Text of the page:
Matthew Whitaker, the acting attorney general, incorrectly claimed on his resume and on government documents that he was named an Academic All-American while he played football at the University of Iowa, The Wall Street Journal reported Wednesday.

Whitaker claimed the Academic All-American status in his biography on the website of the law firm where he used to work, as well as on a résumé he sent in 2014 to a patent-marketing firm, according to the newspaper.

The Journal reported that the résumé was also included in documents that the Federal Trade Commission released in November and that the claim was included in a 2009 press release from the Department of Justice.

Whitaker, whom President Trump named acting attorney general last month, also made the claim when he applied to be a judge in Iowa in 2010, according to the newspaper.

Whitaker was a tight end for the University of Iowa’s football team from 1990 to 1992.

A spokeswoman for the College Sports Information Directors of America told the Journal that the organization doesn’t have a record of Whitaker as an Academic All-American. The spokeswoman, Barb Kowal, said Whitaker appeared to have been awarded a lower honor, an All-District honor.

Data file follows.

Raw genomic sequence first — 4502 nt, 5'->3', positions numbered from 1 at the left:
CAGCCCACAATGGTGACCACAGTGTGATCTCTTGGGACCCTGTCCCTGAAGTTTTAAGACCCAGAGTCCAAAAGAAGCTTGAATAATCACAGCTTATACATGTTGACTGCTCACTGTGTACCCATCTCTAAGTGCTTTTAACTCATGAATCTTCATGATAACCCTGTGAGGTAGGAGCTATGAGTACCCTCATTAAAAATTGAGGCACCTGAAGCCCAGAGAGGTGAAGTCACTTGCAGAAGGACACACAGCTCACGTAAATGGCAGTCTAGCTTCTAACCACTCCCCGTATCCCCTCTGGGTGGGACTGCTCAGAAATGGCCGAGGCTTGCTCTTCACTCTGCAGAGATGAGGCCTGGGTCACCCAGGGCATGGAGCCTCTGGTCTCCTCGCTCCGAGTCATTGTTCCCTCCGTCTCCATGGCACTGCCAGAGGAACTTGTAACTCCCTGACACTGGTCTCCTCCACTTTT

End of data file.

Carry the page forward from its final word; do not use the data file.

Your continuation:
Additionally, his name isn’t on a list of past Academic All-Americans on the organization’s website.

Student athletes must have at least a 3.3 cumulative grade point average to be eligible to be nominated as an Academic All-American.

Justice Department spokeswoman Kerri Kupac told the Journal that Whitaker used a 1993 media guide that named him as a “GTE District VII academic All-American” when he listed the honor on his résumé.

Kowal told the newspaper that Whitaker was actually a “1992 GTE District VII Academic All-District selection.” She added that the organization was less organized in the 1990s and that “people over time use terms interchangeably and innocently.”